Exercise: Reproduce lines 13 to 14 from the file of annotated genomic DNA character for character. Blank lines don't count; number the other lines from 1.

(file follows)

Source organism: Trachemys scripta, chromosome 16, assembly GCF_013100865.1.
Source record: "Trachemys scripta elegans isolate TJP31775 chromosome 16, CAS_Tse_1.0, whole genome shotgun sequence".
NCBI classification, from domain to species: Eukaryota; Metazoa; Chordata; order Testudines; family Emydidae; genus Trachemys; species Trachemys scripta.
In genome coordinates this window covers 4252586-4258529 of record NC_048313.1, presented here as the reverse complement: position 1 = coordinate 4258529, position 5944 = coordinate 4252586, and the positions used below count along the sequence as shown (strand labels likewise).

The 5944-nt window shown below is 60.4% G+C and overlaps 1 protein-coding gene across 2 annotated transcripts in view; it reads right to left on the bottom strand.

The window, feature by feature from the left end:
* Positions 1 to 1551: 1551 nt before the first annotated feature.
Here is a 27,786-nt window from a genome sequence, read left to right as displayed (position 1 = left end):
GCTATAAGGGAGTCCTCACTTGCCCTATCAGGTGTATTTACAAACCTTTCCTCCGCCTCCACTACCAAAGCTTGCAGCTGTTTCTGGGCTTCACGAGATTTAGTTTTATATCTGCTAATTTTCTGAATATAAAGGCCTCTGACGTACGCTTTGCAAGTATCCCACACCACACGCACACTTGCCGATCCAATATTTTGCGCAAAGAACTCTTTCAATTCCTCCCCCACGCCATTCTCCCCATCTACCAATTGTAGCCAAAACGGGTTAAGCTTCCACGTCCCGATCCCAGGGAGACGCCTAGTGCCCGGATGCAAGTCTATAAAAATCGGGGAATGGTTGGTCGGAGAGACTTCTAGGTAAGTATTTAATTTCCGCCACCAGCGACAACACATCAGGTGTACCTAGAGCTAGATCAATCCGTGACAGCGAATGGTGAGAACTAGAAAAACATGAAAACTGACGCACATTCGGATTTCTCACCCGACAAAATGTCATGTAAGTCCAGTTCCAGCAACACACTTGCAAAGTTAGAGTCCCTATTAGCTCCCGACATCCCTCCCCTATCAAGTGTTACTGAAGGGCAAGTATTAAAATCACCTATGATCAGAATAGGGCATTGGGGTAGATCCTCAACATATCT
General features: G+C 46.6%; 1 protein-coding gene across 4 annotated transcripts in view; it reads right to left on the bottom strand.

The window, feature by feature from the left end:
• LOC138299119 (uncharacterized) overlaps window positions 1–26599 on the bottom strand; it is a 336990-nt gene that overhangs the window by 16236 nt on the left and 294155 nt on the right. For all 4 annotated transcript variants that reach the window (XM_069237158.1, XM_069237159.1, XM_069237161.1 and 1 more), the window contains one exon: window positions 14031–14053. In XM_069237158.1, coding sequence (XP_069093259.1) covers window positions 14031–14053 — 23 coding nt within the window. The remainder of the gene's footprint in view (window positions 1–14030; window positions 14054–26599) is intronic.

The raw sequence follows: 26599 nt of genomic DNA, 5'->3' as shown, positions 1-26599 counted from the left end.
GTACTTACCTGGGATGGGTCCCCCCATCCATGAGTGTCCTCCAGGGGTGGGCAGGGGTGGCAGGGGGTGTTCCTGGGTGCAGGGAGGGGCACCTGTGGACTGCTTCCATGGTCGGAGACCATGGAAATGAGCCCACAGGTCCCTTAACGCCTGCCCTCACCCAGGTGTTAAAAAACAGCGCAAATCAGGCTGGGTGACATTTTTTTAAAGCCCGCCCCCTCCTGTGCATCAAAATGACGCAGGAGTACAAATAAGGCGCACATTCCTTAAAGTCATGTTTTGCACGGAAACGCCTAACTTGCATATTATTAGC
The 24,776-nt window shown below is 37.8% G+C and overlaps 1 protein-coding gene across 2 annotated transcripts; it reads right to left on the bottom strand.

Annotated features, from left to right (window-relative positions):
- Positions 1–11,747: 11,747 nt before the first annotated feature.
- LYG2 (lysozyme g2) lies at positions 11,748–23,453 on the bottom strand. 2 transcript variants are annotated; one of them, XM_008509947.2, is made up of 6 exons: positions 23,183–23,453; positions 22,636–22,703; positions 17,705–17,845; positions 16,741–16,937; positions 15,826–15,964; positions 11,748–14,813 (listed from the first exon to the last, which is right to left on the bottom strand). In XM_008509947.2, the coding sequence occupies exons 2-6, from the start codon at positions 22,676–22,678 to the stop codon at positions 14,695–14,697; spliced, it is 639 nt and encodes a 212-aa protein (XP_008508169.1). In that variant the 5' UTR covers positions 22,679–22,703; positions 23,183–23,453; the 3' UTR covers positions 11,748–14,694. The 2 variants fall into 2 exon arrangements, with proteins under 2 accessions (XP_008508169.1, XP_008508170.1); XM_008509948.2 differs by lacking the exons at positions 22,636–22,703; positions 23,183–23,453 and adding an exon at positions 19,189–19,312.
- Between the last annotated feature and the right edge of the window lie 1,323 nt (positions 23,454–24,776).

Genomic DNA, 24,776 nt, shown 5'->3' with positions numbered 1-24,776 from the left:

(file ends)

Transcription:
The raw sequence follows: 26599 nt of genomic DNA, 5'->3' as shown, positions 1-26599 counted from the left end.
GTACTTACCTGGGATGGGTCCCCCCATCCATGAGTGTCCTCCAGGGGTGGGCAGGGGTGGCAGGGGGTGTTCCTGGGTGCAGGGAGGGGCACCTGTGGACTGCTTCCATGGTCGGAGACCATGGAAATGAGCCCACAGGTCCCTTAACGCCTGCCCTCACCCAGGTGTTAAAAAACAGCGCAAATCAGGCTGGGTGACATTTTTTTAAAGCCCGCCCCCTCCTGTGCATCAAAATGACGCAGGAGTACAAATAAGGCGCACATTCCTTAAAGTCATGTTTTGCACGGAAACGCCTAACTTGCATATTATTAGC